A synthetic, psychoactive drug that has similarities to both the stimulant amphetamine and the hallucinogen
mescaline. MDMA is an abbreviation of the scientific name 3,4-methylenedioxy-methamphetamine. For more
information, see the
MDMA (Ecstasy) Abuse Research
Common Ways Taken
Adam, Clarity, Eve,
No commercial uses
Colorful tablets with
Lover's Speed, Peace,
capsules, powder, liquid
Possible Health Effects
Lowered inhibition; enhanced sensory perception; increased heart rate and blood pressure;
muscle tension; nausea; faintness; chills or sweating; sharp rise in body temperature leading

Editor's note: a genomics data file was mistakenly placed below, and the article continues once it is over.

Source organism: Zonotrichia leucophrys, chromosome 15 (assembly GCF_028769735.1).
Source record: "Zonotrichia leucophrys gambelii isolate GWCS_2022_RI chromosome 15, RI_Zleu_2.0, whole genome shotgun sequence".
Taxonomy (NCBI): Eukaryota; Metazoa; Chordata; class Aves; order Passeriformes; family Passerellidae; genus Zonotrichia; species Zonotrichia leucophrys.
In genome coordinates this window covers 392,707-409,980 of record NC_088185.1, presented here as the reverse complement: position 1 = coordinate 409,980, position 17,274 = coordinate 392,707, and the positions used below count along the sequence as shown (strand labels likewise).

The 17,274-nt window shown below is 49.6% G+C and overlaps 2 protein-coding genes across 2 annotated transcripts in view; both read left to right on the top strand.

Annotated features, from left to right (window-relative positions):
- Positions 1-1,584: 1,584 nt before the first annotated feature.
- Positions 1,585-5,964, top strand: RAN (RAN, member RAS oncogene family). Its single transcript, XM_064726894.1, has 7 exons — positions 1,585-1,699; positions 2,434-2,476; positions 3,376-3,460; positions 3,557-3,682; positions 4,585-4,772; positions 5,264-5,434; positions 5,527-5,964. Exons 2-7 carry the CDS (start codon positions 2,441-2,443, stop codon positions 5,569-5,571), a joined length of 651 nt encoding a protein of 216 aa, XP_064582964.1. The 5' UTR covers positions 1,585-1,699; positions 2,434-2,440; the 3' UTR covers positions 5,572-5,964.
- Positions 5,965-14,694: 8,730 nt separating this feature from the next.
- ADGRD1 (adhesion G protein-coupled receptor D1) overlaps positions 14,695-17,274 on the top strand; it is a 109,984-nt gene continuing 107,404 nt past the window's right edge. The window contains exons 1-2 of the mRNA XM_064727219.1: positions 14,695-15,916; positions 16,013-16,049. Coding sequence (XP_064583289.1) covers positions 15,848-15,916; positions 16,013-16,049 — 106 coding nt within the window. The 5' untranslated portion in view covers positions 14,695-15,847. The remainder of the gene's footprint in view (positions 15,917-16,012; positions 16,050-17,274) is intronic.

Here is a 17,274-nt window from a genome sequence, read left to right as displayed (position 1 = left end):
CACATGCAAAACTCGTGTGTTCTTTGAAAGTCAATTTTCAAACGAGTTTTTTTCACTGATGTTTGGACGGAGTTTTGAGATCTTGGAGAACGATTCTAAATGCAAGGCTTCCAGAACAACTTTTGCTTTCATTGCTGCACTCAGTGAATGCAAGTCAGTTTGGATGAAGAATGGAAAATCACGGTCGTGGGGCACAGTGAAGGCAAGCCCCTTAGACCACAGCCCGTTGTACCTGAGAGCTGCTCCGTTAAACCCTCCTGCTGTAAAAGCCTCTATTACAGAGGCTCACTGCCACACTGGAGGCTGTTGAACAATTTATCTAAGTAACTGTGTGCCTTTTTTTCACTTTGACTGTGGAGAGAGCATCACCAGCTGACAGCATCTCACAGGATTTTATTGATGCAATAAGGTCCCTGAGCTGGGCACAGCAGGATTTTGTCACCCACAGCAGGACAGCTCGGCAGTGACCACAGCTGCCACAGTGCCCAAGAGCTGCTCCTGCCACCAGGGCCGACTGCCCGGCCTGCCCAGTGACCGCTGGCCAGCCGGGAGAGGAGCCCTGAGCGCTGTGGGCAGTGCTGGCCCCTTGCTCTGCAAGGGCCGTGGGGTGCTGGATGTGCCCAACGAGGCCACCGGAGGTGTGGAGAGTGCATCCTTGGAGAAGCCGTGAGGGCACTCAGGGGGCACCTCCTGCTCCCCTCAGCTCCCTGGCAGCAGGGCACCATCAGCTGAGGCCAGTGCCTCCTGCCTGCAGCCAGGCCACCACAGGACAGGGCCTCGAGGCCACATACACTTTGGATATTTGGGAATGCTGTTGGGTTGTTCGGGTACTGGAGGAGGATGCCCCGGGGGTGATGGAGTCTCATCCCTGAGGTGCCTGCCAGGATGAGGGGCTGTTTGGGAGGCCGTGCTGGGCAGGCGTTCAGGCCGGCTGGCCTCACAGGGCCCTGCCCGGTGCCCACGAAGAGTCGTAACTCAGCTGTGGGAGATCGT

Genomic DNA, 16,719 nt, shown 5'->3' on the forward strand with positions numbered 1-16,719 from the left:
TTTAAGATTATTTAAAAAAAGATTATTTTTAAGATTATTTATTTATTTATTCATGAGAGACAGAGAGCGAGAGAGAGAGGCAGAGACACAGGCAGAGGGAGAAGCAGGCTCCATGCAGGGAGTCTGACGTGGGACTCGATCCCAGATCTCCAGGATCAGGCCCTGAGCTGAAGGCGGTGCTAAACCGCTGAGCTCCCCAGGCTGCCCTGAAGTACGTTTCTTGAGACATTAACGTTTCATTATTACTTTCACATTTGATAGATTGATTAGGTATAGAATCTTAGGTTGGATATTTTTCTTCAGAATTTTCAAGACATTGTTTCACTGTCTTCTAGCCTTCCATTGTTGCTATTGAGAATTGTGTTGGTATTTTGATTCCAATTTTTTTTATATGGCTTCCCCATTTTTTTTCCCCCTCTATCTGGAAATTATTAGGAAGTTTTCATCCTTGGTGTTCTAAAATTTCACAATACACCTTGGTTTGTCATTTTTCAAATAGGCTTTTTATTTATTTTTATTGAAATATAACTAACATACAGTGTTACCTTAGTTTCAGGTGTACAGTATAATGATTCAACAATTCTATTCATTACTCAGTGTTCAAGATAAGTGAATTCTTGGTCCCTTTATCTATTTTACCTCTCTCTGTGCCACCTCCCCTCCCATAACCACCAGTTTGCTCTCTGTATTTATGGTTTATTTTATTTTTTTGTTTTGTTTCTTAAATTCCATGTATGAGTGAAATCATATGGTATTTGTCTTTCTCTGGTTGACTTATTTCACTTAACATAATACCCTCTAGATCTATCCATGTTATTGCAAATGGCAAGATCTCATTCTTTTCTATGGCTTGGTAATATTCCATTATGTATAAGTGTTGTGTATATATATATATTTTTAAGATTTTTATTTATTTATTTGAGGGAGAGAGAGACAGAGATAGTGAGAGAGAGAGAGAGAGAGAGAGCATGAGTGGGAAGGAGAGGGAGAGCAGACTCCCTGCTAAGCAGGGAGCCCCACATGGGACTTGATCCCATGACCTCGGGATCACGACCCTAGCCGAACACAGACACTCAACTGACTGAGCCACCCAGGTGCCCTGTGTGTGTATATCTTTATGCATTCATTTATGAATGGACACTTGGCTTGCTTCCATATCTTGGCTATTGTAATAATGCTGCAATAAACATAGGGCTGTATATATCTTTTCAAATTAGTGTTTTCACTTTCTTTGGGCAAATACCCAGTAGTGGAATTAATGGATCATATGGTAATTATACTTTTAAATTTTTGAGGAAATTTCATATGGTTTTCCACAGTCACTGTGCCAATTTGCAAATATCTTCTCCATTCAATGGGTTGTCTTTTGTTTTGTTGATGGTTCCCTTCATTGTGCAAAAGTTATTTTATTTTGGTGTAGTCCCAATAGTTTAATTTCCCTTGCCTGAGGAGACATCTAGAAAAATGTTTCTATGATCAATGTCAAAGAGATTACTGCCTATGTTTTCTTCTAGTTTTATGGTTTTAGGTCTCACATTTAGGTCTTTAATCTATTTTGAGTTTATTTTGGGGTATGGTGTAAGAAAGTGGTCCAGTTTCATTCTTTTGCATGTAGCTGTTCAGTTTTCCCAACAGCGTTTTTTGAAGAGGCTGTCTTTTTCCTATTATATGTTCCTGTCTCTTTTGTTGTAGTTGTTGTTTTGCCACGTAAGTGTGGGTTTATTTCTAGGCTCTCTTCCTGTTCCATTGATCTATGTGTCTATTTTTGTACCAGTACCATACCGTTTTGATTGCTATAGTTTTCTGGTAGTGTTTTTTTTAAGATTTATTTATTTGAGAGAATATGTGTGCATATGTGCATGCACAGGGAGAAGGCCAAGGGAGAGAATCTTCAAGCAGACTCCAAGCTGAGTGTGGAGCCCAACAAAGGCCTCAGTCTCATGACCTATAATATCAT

to kidney failure or death.
Long-lasting confusion, depression, problems with attention, memory, and sleep; increased
anxiety, impulsiveness; less interest in sex.
In Combination with
MDMA decreases some of alcohol’s effects. Alcohol can increase plasma concentrations of
MDMA, which may increase the risk of neurotoxic effects.
Fatigue, loss of appetite, depression, trouble concentrating.
There is conflicting evidence about whether MDMA is addictive. There are no FDA-approved
medications to treat MDMA addiction.
More research is needed to find out if behavioral therapies can be used to treat MDMA
National Institute on Drug Abuse
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Commonly Abused Drugs